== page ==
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SummaryGreat for fans of the genre, but too tedious and difficult for others.
The GoodGame mixes anime with video games brilliantly, especially in the insanely beautiful cut-scenes.
The amount of time you'll spend reading dialogue or watching scenes unfold actually does make the story rather fun. It feels like a show without commercial breaks.
Characters can be related to.
You have to carefully manage how you spend each day.
Building social links is a pretty entertaining feature.
The BadTwo hours of playing, five minutes of actual gameplay.
Game takes a very sudden leap of difficulty that doesn't match well with the timed narrative.
Even after gameplay starts becoming more present, I still feel like the game drags me through most of the time.
The main character
Very tedious and monotonous.
The Bottom LineStory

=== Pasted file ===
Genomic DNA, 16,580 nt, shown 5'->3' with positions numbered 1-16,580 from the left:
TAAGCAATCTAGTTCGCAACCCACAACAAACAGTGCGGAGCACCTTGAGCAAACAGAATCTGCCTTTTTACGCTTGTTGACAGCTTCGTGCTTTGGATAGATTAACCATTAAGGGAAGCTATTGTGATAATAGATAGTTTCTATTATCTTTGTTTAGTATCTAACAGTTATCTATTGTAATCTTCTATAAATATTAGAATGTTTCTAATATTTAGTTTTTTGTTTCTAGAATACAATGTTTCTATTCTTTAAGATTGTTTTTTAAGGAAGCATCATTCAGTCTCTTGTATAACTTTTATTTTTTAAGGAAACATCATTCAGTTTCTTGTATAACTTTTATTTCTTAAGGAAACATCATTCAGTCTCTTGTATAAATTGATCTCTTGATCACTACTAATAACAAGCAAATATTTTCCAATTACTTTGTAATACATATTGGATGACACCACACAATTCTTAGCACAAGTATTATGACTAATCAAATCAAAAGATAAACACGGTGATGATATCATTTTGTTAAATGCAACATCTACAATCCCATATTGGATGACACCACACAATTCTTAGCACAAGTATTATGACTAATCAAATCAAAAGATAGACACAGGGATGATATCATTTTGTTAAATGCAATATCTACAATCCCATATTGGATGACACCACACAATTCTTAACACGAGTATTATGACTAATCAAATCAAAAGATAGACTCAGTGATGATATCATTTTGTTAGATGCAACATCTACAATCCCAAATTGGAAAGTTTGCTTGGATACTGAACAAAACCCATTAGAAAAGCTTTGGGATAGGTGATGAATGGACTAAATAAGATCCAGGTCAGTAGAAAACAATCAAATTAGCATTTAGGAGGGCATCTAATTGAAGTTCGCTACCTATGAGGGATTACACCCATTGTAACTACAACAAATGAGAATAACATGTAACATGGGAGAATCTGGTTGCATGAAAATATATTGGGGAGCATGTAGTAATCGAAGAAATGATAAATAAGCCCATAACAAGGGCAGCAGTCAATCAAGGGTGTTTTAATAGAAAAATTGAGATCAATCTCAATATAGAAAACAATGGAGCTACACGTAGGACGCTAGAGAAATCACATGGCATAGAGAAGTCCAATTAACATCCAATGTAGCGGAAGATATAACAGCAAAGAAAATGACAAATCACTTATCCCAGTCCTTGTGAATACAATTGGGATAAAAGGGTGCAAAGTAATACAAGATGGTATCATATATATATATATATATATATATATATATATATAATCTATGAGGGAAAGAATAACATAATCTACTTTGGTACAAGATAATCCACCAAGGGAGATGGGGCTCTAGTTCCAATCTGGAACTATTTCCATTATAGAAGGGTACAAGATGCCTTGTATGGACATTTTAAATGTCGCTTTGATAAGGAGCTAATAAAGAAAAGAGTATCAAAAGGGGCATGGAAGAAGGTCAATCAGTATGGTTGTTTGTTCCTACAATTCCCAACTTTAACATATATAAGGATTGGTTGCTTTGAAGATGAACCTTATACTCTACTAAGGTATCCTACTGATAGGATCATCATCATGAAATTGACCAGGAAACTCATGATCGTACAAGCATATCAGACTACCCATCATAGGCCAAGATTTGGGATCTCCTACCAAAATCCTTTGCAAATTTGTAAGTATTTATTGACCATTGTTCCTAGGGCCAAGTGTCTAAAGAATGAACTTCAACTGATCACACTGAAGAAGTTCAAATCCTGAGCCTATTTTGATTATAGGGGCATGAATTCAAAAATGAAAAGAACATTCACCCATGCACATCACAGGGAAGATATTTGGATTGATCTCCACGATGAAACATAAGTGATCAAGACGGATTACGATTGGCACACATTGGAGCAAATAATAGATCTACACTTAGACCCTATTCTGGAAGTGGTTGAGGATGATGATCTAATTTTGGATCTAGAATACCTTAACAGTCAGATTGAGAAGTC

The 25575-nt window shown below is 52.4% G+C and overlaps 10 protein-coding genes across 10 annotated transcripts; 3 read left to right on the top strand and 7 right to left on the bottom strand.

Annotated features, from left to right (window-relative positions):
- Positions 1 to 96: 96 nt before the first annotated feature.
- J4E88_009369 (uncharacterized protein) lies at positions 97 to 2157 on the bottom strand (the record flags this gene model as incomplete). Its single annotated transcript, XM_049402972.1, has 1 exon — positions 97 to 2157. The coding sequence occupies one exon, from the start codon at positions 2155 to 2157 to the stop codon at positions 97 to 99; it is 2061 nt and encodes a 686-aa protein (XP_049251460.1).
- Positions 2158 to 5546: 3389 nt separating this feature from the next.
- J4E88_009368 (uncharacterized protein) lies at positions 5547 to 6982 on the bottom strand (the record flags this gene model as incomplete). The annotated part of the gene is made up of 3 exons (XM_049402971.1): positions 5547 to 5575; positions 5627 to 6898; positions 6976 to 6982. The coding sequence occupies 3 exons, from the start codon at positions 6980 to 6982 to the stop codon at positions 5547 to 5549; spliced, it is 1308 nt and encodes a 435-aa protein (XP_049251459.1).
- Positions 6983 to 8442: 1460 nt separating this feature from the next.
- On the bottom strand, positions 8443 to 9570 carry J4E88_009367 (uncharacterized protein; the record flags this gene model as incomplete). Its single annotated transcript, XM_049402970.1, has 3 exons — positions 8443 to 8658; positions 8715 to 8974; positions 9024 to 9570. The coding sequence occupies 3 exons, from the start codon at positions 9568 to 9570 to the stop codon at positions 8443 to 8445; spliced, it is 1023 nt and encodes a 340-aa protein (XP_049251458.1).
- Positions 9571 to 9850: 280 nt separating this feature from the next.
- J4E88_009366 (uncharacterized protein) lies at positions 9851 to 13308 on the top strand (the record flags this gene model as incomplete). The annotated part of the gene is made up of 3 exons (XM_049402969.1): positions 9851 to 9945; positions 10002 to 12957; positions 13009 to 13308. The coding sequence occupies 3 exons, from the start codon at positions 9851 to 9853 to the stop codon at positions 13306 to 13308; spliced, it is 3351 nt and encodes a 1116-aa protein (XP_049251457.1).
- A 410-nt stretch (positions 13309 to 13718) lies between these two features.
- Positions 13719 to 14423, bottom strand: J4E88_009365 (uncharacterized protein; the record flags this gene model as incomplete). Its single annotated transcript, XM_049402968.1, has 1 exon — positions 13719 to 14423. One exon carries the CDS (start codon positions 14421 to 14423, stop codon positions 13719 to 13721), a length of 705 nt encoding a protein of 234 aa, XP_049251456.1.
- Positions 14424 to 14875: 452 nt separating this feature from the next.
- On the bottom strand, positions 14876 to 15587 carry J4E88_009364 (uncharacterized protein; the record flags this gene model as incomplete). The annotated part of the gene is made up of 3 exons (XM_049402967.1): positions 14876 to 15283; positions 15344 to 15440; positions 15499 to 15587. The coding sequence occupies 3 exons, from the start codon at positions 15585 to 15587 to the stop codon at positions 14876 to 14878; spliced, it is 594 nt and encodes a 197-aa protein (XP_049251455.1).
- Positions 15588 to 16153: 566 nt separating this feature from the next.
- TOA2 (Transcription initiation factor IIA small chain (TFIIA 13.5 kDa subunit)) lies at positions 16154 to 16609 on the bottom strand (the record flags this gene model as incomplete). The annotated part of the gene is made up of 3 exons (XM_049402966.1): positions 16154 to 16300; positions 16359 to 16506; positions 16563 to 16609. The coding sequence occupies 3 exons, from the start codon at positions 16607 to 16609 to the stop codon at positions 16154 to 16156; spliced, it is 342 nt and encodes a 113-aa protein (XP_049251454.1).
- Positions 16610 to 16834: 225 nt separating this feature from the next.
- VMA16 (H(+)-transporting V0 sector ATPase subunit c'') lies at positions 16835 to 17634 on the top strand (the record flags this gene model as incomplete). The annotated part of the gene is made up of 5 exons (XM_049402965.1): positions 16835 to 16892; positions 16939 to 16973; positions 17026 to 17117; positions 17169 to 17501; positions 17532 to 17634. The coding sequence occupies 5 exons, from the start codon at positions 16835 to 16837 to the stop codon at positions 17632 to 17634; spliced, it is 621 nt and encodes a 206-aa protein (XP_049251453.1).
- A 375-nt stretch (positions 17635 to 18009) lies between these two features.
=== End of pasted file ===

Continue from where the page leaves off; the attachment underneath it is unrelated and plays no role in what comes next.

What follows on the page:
Persona 4 is a very story-heavy RPG in which you take control of a transfer student in modern Japan. You arrive in the new town and move in with your uncle and younger niece, the former of which is a detective. Soon after your arrival the town is struck by a series of murders, leaving the townsfolk shocked and the police confused. Your character is however told through a dream that he has the power to solve these murders, power in this case meaning that he can go pass through any television and arrive in a different world. The world within the TV turns out to be connected to the murders, so you are forced to team up with a cast of different characters and solve the mystery yourself. What really sets this game apart from other JRPG-games is the timed narrative and characters. The long-term goal is to solve the mystery and prevent characters from been killed in the TV-world, but you also need to maintain a social and school life at the same time. This means that your short-term and long-term goals conflict and you are occasionally forced to make choices. For example: you have four days to save a character from the TV-world, but you also have to attend to your clubs on two of those days. In that scenario your social needs cut down on the time you have to save the character. You could of course skip on going to your clubs, but going there improves your “social links” which allows you to create new personas (read: attack styles). Even if you don’t have to save anybody, then you still need to decide between improving your social links (going to clubs and hanging out with friends), your own skills (which give new dialogue options) or just grinding your attack-styles to higher levels. At this point the timed narrative can get a bit frustrating, as the game has the tendency to throw events into your direction. This means that your plans on doing a specific task are halted by the chance to attend a one-time event. This wouldn’t be too bad, if it didn’t happen constantly.